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Tongue Tie/Lip Tie

Resources for Tongue Tie & Lip Tie Revisions:

image-tongue-tie-testDr Julie Martinez, DDS

9006 Forrest Crossing Dr

Suite A

The Woodlands, TX 77381

281.367.6558

Cost: $465 (you file for insurance reimbursement)

Bay Area ENT

333 North Texas Ave

Suite 3100

Webster, TX 77598

281.606.3100

Pearland Pediatric Dentist

Dr Pamela Clarke, DDS

2360 County Road 94

Infant_tongue_positionSuite 102

Pearland, TX 77584

281.809.7946

Dr James Liu, MD

Adult & Pediatric ENT & Allergy of the Woodlands

17450 St Lukes Way

Suite 200

The Woodlands, TX 77384

281.203.5015

What is tongue-tie?


Tongue-tie (
ankyloglossia)
occurs when the thin piece of skin under the baby’s tongue, the lingual
frenulum, is very short and restricts the movement of the tongue. The tongue is
not mobile enough for the baby to attach properly to the breast. It is three
times more common in males than females and can run in families, especially
those with MTHFR variations.


Some babies with tongue-tie are able to latch to the breast and suck well.
However, many have breastfeeding problems, such as nipple damage, poor milk
transfer and low weight gains in the baby, and recurrent blocked ducts or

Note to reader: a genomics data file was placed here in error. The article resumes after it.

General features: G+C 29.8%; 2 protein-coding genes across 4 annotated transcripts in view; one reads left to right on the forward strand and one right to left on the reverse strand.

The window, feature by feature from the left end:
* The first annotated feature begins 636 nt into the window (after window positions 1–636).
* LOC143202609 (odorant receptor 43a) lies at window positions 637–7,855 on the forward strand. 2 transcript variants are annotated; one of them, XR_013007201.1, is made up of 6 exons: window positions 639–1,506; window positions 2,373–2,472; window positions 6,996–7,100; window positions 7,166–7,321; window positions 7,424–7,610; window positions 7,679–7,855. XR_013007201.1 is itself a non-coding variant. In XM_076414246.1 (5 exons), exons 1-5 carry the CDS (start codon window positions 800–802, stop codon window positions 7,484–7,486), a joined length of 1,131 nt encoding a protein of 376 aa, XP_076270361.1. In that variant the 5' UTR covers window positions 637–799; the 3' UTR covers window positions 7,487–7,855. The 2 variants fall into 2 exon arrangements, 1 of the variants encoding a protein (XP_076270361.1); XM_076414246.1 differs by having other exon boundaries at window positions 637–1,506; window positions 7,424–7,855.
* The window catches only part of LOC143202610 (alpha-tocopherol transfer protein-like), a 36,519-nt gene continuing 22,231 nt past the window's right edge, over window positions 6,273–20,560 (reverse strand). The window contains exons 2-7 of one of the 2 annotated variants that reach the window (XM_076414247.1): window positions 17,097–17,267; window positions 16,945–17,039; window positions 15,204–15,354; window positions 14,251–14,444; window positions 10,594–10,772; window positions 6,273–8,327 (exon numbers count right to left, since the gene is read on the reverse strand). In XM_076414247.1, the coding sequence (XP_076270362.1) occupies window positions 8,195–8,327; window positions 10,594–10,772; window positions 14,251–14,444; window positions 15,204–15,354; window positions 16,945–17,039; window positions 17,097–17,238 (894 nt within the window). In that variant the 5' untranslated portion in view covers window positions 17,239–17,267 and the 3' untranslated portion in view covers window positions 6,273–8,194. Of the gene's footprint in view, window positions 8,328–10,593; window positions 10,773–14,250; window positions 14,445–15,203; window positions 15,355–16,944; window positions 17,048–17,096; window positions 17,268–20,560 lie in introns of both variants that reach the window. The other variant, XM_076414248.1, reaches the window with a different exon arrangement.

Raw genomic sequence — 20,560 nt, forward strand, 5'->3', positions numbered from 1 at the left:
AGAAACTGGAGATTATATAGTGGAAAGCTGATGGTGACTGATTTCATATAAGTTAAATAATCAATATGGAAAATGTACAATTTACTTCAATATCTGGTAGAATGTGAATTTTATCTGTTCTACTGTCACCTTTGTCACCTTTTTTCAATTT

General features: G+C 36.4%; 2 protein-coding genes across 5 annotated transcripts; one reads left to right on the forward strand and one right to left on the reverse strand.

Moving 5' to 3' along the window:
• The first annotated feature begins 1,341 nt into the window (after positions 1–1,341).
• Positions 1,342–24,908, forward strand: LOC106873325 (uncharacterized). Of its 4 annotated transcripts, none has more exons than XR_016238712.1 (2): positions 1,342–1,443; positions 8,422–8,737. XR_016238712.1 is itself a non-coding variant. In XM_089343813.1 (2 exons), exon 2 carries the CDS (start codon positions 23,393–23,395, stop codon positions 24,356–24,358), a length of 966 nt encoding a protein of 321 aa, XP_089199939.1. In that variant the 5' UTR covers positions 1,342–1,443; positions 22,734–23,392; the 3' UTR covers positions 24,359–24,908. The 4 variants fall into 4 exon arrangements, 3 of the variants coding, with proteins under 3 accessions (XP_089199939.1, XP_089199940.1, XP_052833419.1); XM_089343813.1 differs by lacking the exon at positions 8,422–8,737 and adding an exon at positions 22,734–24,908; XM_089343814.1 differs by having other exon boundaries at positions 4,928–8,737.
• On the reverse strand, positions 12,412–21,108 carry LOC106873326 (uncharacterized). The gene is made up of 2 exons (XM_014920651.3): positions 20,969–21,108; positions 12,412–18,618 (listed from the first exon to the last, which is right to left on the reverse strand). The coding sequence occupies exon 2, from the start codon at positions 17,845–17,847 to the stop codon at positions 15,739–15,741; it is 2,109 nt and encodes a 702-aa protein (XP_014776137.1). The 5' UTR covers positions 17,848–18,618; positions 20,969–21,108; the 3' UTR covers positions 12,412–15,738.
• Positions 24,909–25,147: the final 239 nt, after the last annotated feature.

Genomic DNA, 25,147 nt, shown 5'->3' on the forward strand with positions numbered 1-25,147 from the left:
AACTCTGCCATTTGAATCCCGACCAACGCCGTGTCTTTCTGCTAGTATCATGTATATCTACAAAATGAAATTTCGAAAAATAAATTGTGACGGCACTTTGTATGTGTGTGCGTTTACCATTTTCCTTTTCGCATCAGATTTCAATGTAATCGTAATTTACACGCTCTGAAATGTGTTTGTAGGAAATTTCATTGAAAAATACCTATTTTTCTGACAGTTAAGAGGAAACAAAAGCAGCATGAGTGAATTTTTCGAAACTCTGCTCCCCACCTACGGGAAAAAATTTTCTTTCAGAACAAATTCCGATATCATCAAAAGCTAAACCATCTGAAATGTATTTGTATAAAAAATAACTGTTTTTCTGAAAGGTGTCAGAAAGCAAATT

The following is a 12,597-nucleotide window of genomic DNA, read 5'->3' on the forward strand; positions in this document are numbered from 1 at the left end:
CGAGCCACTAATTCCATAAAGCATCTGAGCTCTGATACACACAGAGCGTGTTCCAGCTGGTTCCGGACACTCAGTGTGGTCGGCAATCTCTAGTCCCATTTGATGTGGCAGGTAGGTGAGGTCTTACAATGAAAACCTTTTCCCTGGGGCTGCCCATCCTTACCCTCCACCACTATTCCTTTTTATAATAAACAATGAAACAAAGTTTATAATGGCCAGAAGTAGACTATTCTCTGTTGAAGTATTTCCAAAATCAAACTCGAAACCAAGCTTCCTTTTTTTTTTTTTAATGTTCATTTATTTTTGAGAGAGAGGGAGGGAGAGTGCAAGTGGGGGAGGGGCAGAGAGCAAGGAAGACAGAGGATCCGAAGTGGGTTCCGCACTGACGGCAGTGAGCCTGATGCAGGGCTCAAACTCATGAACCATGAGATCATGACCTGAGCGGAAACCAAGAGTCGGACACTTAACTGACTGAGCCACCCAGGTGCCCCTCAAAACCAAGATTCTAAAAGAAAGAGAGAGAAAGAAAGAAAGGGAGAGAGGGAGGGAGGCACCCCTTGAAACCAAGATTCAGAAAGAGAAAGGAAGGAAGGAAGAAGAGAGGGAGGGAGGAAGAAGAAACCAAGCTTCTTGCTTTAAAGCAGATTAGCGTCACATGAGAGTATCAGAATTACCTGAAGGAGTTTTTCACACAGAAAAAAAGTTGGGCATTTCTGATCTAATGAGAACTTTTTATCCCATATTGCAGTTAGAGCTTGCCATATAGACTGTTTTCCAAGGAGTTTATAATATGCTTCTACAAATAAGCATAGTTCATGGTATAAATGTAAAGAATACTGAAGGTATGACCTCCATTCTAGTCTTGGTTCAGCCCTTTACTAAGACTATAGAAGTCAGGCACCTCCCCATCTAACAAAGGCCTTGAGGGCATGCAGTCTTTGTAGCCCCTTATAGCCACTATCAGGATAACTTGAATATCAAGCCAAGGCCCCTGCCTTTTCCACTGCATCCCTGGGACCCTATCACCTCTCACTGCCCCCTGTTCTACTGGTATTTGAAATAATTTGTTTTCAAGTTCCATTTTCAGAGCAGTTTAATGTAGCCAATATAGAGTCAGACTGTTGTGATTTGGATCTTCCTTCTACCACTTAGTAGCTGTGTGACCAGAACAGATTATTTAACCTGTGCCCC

mastitis due to ineffective milk removal.


What is an upper lip-tie?


An upper lip-tie is where a piece of skin under the baby’s upper lip, the labial
frenulum, is very short or thick and is attached too tightly to the upper gum.
This can restrict movement of the upper lip preventing it from being able to
flange out or ‘pull out’. This can make it difficult for babies to attach to the
breast correctly as it is harder for them to maintain a good seal. In older
children and adolescents, an upper lip-tie can be associated with a gap between
the front teeth. Sometimes this is only a cosmetic issue, but it can make it
difficult for a baby to breastfeed.

Tongue-TieWhy is a tongue-tie a problem for breastfeeding?

A baby needs to be able to cup the breast with his tongue to be
able to remove milk from the breast well. If the tongue is anchored to the floor
of the mouth, the baby cannot do this as well. The baby may not be able to open
his mouth wide enough to take in a full mouthful of breast tissue. This can
result in ‘nipple-feeding’ because the nipple is not drawn far enough back in
the baby’s mouth and constantly rubs against the baby’s hard palate as he feeds.
As a result, the mother is likely to suffer nipple trauma.

 

More information:



Academy of Breastfeeding Medicine protocols – Ankyloglossia
 


NHS National Institute for Health and Clinical Excellence –
Division of ankyloglossia (tongue-tie) for breastfeeding


Tongue-tie – from confusion to clarity



Unicef UK– Tongue tie and breastfeeding



American Academy of Pediatrics – Congenital Tongue-tie and its impact on
breastfeeding